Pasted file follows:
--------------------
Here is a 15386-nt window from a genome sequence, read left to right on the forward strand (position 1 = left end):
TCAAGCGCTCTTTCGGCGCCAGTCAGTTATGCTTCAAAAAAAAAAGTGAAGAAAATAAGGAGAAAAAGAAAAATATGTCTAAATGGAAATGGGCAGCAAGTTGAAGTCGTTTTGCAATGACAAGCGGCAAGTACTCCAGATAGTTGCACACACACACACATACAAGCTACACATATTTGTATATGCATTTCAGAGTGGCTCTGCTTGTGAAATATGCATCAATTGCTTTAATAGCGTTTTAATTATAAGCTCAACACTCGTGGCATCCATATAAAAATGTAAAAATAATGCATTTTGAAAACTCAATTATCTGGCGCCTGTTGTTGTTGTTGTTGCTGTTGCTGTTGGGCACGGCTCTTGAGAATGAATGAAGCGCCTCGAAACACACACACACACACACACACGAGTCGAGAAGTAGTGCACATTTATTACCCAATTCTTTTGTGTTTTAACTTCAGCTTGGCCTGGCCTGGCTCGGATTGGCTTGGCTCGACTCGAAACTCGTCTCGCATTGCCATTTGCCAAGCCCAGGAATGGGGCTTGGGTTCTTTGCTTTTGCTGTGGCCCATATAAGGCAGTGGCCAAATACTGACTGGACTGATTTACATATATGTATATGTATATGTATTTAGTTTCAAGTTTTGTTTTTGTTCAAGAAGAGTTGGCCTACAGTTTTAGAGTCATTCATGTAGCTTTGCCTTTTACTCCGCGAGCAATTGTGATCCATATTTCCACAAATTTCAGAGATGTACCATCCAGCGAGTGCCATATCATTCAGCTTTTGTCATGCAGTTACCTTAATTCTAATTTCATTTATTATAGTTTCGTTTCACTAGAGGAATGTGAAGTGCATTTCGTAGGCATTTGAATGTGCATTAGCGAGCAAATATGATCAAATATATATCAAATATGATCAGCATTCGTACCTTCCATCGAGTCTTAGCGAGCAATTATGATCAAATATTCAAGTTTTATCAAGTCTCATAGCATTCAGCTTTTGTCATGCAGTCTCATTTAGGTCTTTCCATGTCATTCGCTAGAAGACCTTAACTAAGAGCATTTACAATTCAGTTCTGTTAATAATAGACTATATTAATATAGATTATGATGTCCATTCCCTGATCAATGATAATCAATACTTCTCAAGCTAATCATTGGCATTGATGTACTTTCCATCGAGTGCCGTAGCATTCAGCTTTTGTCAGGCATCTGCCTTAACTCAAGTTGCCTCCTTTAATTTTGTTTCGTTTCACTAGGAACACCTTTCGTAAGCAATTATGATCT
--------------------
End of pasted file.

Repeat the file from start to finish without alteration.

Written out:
Here is a 15386-nt window from a genome sequence, read left to right on the forward strand (position 1 = left end):
TCAAGCGCTCTTTCGGCGCCAGTCAGTTATGCTTCAAAAAAAAAAGTGAAGAAAATAAGGAGAAAAAGAAAAATATGTCTAAATGGAAATGGGCAGCAAGTTGAAGTCGTTTTGCAATGACAAGCGGCAAGTACTCCAGATAGTTGCACACACACACACATACAAGCTACACATATTTGTATATGCATTTCAGAGTGGCTCTGCTTGTGAAATATGCATCAATTGCTTTAATAGCGTTTTAATTATAAGCTCAACACTCGTGGCATCCATATAAAAATGTAAAAATAATGCATTTTGAAAACTCAATTATCTGGCGCCTGTTGTTGTTGTTGTTGCTGTTGCTGTTGGGCACGGCTCTTGAGAATGAATGAAGCGCCTCGAAACACACACACACACACACACACGAGTCGAGAAGTAGTGCACATTTATTACCCAATTCTTTTGTGTTTTAACTTCAGCTTGGCCTGGCCTGGCTCGGATTGGCTTGGCTCGACTCGAAACTCGTCTCGCATTGCCATTTGCCAAGCCCAGGAATGGGGCTTGGGTTCTTTGCTTTTGCTGTGGCCCATATAAGGCAGTGGCCAAATACTGACTGGACTGATTTACATATATGTATATGTATATGTATTTAGTTTCAAGTTTTGTTTTTGTTCAAGAAGAGTTGGCCTACAGTTTTAGAGTCATTCATGTAGCTTTGCCTTTTACTCCGCGAGCAATTGTGATCCATATTTCCACAAATTTCAGAGATGTACCATCCAGCGAGTGCCATATCATTCAGCTTTTGTCATGCAGTTACCTTAATTCTAATTTCATTTATTATAGTTTCGTTTCACTAGAGGAATGTGAAGTGCATTTCGTAGGCATTTGAATGTGCATTAGCGAGCAAATATGATCAAATATATATCAAATATGATCAGCATTCGTACCTTCCATCGAGTCTTAGCGAGCAATTATGATCAAATATTCAAGTTTTATCAAGTCTCATAGCATTCAGCTTTTGTCATGCAGTCTCATTTAGGTCTTTCCATGTCATTCGCTAGAAGACCTTAACTAAGAGCATTTACAATTCAGTTCTGTTAATAATAGACTATATTAATATAGATTATGATGTCCATTCCCTGATCAATGATAATCAATACTTCTCAAGCTAATCATTGGCATTGATGTACTTTCCATCGAGTGCCGTAGCATTCAGCTTTTGTCAGGCATCTGCCTTAACTCAAGTTGCCTCCTTTAATTTTGTTTCGTTTCACTAGGAACACCTTTCGTAAGCAATTATGATCT